Is a loss always a step back?
Can nothing positive come from an “L”?
In the case of Gilas versus Turkey round two, even though the national team fell anew to the Euro side, 84-76, there were plenty of positives to take from that game. Beginning with the fact that the squad wasn’t drubbed by more than 30, progress was definitely seen, which is important with the FIBA Olympic Qualifying Tournament looming.
Because the Philippines is such a basketball-hungry crowd, we tend to get mesmerized when foreign stars land on our shores, more so if they come with meaningful NBA experience. As such, there’s always a little “Dream Team” effect, when we stop to marvel the opposition.
Right off the bat, Gilas played with a different sense of urgency, unseen in some of their games in Europe. Right off the bat, Gilas was aggressive, and the man leading that charge was none other than Andray Blatche.
Blatche was engaged from the get-go, making smart decisions and quality plays with the basketball. He was in condition, and had his head down, a far cry from how he looked during last year’s FIBA Asia tournament. Unfortunately, aggression only gets you so far in international hoops, and this much was evident by how Turkey was able to claw their way back into the game through ball movement.
Gilas was on top after the first quarter, 20-19, but the good start did not yield a huge advantage.
Of course, Gilas tried to execute as well, but the level of execution, compared to Turkey’s was almost like night and day. Turkey is a well-oiled machine with a ton of experience. On the other hand, this new incarnation of Gilas looked like what it says on the label: new. Slowly, but surely, Turkey turned the tables on their foes, and even got a buzzer-beater to the first half with a seven-point lead.
Turkey continued to go the well in the second half. Behind crispy pata-level execution and EDSA traffic tight defense, the visiting side unloaded 10 unanswered points, a seemingly insurmountable lead.
And yet, Gilas did not fold. Instead, they played their trump card, what else but PUSO.
Yeah, you heard me right.
But instead of an immeasurable used to subjectively measure players, puso this time around was fuel to get the team to play smarter basketball, and leading the way was spitfire Terrence Romeo.
Romeo is by no means the ideal basketball player in an organized system. In fact, with Calvin Abueva out, he is the closest to the epitome of Pinoy hoops, unorganized, unorthodox, but when the shot is flowing, he becomes unstoppable. Romeo gave it his all, and along with his Mingming Brother (I still don’t know why this is their nickname. Readers?), Bobby Ray Parks, the two served as the sparks for Gilas’ run in the third.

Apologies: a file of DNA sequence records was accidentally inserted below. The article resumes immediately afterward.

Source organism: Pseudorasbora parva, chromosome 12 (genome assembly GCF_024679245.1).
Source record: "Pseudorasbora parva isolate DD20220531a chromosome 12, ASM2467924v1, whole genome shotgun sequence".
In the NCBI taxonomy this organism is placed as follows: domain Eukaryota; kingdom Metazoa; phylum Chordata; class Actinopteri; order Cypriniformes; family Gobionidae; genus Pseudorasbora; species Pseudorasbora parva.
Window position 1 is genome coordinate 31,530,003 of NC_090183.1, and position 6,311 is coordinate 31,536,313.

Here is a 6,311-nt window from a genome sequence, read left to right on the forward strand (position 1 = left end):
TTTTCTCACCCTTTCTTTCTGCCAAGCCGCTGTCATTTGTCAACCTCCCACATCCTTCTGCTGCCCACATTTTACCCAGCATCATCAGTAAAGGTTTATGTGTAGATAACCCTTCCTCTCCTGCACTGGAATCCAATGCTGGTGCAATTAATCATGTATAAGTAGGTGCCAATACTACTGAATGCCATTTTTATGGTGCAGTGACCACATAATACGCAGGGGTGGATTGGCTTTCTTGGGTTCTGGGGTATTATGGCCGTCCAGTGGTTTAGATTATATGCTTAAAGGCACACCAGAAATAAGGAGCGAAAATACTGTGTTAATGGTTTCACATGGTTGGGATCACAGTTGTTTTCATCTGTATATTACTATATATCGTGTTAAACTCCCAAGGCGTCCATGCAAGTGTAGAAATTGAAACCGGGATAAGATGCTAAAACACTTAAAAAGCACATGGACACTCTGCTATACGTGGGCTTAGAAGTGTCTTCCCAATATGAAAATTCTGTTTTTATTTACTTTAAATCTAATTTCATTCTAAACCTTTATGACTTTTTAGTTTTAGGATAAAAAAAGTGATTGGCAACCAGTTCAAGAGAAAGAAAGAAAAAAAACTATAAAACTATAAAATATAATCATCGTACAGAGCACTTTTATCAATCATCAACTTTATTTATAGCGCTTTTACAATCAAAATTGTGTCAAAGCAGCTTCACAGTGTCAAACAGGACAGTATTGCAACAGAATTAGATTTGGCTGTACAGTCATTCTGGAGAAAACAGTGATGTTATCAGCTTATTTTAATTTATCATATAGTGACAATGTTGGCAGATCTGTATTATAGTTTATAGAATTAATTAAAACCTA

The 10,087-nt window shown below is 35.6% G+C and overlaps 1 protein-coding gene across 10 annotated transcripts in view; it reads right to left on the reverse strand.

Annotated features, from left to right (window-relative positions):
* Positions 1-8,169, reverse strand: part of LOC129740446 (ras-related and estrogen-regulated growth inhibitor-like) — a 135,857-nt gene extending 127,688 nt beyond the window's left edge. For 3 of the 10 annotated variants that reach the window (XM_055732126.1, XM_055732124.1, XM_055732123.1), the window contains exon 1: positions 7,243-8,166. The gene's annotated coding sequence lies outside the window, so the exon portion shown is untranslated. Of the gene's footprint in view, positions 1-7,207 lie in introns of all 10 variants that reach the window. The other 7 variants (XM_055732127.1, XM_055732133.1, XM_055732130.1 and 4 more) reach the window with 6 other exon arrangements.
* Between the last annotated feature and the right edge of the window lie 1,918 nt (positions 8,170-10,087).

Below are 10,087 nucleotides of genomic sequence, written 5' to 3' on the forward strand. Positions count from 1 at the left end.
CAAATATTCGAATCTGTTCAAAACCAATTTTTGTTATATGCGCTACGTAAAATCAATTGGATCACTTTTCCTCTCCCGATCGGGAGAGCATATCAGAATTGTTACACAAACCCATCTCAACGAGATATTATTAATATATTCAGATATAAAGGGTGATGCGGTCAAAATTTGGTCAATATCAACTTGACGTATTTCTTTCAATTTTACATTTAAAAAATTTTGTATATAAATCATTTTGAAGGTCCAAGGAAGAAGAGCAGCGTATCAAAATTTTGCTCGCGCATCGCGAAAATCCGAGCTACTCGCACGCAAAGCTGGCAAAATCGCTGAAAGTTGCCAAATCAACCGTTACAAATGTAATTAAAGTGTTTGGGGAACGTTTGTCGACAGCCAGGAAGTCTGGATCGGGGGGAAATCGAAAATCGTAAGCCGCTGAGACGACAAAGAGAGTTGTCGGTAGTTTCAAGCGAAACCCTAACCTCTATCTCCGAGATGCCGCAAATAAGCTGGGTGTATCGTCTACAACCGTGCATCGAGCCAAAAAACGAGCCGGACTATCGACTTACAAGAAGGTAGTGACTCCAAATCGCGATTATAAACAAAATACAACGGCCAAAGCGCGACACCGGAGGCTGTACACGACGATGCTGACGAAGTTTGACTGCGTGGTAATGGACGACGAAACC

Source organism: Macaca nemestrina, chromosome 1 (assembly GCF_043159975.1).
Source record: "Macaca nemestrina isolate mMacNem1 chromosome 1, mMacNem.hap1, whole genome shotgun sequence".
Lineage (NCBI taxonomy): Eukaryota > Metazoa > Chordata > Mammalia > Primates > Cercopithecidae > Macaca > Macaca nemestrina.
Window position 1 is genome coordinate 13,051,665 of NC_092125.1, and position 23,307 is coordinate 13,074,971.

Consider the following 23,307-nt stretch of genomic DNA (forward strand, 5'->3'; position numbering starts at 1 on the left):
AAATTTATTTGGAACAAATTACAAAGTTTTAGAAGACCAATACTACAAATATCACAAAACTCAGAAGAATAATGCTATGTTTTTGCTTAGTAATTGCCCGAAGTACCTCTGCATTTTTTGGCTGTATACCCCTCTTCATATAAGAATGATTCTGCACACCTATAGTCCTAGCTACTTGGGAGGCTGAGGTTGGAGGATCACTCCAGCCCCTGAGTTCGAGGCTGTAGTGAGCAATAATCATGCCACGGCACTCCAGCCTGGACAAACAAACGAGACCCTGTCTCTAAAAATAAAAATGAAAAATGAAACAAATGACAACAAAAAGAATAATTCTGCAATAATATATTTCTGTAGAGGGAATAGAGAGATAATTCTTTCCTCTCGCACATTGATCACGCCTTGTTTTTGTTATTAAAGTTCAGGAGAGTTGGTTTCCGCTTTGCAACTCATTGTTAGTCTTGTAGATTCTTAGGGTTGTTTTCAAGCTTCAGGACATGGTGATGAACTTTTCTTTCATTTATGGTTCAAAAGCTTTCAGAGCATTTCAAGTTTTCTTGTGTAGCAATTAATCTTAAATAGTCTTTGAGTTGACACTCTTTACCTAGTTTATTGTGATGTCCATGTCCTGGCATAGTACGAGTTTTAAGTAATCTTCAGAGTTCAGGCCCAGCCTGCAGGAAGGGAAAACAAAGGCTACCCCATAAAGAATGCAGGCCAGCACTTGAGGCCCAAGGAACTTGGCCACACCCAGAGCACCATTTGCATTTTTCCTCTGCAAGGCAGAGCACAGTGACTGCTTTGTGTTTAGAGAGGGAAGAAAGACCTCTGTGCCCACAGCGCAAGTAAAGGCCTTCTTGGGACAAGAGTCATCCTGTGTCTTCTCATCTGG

They did it on defense too: a Romeo stop via the press, then a Parks stop in the half-court. And the beautiful thing about it was that it looked…organized. It looked like a team making smart passes, with a thought process behind the movement. It was organized madness, and a sign that though it might take a while, with another new cast, Coach Tab Baldwin was getting to his players, and they were running what was being taught to them.
It still wasn’t perfect though.
For instance, in one third quarter sequence, Gilas was on the cusp of what Leigh Ellis would call, “A VERY SOLID PLAY.” Gilas whipped the ball around, with Ryan Reyes winding up with it at the top of the key. He had a good shot, but Jeff Chan had an even better one, on the left wing. So Reyes made the extra pass to Chan for what should have been a sure-ball triple. Only problem? Chan passed the ball back to Reyes, and the play was in shambles.
It’s plays like those that show there’s still some work to be done before the actual mini-tournament for the wildcard Olympic berth. And yet, the positives are obvious. Gilas lost by just eight points, and they looked heck of a lot better than a month ago.
The rest is common sense. Stay out of foul trouble (especially YOU, June Mar Fajardo). Hit free throws. When points are at a premium, you can’t go 15-of-26 from the stripe, especially not when your opponent was 18-of-26.
Time is running out before Gilas will open their campaign against France, another battle-tested squad. When it reaches that point, a loss is well and truly a loss. With groups of just three countries, and the top two advancing, the margin between exit and survival is razor-thin. For now though, this loss showed progress, and showed reason for optimism.
And you can’t ask for much more from a tune-up game.